Last Monday, we talked about some of the benefits of meditation for chronic pain. Today, let's take a look at ways to start a meditation practice.
First off, let's talk about what meditation doesn't have to involve:
- Sitting on a pillow on the floor
- Crossing your legs
- Being 110% silent
- Staying still
- Closing your eyes
- Certain hand movements
What does meditation involve?
- Being mindful
- Allowing thoughts to arise
- Being non-judgmental to yourself
- Rest and relaxation
- Personal insight
The most important thing in meditation is to have compassion for yourself. It can bring feelings and thoughts up that we don't often experience - or, rather, let ourselves experience. In meditations that ask us to focus on the breath, for example, it can be easy to think about how we aren't doing well if our attention drifts elsewhere.
Self-compassion is at the heart of meditation.
Getting comfortable is probably the second-most-important key to meditation. If you're uncomfortable positionally, it's difficult to focus. That said, meditation with chronic pain is totally a go, though it can be a little difficult with higher pain levels.
There is no right way to meditate, from using guided meditations like those on apps to sending compassion to others to focusing on rough events and more. Some things can help, though, like aiming for meditating at the same time each day. Meditation before sleep can be quite helpful, provided you choose a meditation that doesn't wake you up too much. Some people feel like mantras or chants help, but these are also not required for meditation.
You do want to try to aim for a quiet place free of most distractions. You also want to make sure you're not too full because you might fall asleep - though, that's totally cool, too. Conversely, meditation when you're hungry isn't a great idea for focus, either.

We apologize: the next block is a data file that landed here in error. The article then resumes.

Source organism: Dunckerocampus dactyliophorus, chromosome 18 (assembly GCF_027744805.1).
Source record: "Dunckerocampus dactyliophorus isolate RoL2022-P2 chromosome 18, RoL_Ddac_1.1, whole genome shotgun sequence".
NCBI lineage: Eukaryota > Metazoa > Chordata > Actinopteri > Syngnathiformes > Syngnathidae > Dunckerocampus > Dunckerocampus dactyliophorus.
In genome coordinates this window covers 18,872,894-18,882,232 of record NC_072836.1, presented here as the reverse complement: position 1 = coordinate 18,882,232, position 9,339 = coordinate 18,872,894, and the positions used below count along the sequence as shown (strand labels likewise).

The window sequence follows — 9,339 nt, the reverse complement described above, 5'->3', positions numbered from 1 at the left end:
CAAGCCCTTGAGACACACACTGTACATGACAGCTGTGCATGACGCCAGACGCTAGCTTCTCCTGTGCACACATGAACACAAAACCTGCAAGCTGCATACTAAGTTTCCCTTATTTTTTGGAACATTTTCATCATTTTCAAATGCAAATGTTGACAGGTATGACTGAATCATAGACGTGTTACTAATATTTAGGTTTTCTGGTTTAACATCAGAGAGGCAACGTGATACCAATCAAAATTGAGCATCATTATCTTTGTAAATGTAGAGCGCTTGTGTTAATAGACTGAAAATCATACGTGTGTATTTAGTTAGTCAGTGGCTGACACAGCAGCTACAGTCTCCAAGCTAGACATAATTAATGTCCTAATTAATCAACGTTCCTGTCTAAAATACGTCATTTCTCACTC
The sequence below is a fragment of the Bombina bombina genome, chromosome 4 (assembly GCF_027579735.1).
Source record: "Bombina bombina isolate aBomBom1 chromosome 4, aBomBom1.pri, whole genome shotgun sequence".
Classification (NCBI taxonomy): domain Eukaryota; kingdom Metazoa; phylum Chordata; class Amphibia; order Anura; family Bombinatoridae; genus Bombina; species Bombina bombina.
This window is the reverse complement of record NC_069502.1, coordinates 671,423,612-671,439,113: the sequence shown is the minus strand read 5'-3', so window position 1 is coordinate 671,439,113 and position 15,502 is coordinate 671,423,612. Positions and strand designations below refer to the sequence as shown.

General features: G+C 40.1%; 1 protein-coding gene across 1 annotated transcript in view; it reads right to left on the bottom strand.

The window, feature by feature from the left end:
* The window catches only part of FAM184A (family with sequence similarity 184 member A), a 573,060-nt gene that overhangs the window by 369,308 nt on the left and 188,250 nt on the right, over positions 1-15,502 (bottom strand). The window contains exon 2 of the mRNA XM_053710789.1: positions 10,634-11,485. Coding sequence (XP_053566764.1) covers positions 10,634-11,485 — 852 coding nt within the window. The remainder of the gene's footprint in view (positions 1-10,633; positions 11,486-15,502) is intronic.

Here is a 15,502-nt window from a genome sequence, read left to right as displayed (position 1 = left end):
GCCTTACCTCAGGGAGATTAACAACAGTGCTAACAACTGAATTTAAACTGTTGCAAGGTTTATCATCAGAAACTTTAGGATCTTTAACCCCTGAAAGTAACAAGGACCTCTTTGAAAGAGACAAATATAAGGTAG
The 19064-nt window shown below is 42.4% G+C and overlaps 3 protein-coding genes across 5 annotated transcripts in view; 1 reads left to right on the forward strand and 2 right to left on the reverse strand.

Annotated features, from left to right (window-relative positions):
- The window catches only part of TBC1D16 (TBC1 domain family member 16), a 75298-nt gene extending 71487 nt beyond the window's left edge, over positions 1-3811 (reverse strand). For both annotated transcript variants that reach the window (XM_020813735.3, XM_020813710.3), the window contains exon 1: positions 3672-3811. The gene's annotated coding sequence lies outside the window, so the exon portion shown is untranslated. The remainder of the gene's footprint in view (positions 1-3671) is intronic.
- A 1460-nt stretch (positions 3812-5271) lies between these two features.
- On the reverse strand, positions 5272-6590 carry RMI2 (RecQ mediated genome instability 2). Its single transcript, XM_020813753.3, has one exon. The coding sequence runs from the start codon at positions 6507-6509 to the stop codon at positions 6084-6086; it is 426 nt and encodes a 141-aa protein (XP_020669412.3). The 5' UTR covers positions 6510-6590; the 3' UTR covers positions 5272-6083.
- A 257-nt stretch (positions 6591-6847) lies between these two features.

When you're first starting meditation, using apps can be incredibly helpful. I've talked a lot about much I enjoy Buddhify because of how helpful their guided meditations are so helpful. They are one of the best apps out there. Other apps include Headspace, Calm, and Stop, Breathe & Think. These are all available for Android and Apple products, which is awesome!
If apps aren't your thing, get in a comfy, quiet place. If you want to achieve anything - specifically, to think of anything in particular - think of this just before meditating. For this first time, since it may be difficult, it's helpful to set a timer. Just make sure it's not a super alarming noise. Choosing a screamo song as the alarm to come out of meditation may ruin the mood.
Take some deep breaths and focus on those breaths. Count them in a way that's comfortable for you - out loud or in your head. You can count the ins and outs or just the full cycle of breathing as one.
You will naturally think of things during this time. Don't fret! Simply recognize your thought and let it pass, then begin to count your breath again. Feel free to move as your body requires. As we talked about last week, walking meditation is also super common.
When your timer goes off, address it. It is helpful if you use a timer on your phone that you can easily silence without moving too much.
Focus on your breath again and slowly come back to the world. If you are sitting or in bed, make sure that you get up slowly. Like a visit to a masseuse or a physical therapist, this time can be rejuvenating so take it slow.
It can be helpful to keep a journal or diary about your meditation. Think about how you felt this time went. Would you do something different? How are you feeling now? Did it help you to feel rejuvenated? Did it help with your pain?
Again, I definitely suggest Buddhify. They have a great section on pain and illness that help us to deal with the stories that we create about our pain, our self-esteem issues related to pain, and similar issues. It has completely helped me to change how I address and see my pain.
Did you try meditation as a result of this post? How did it go?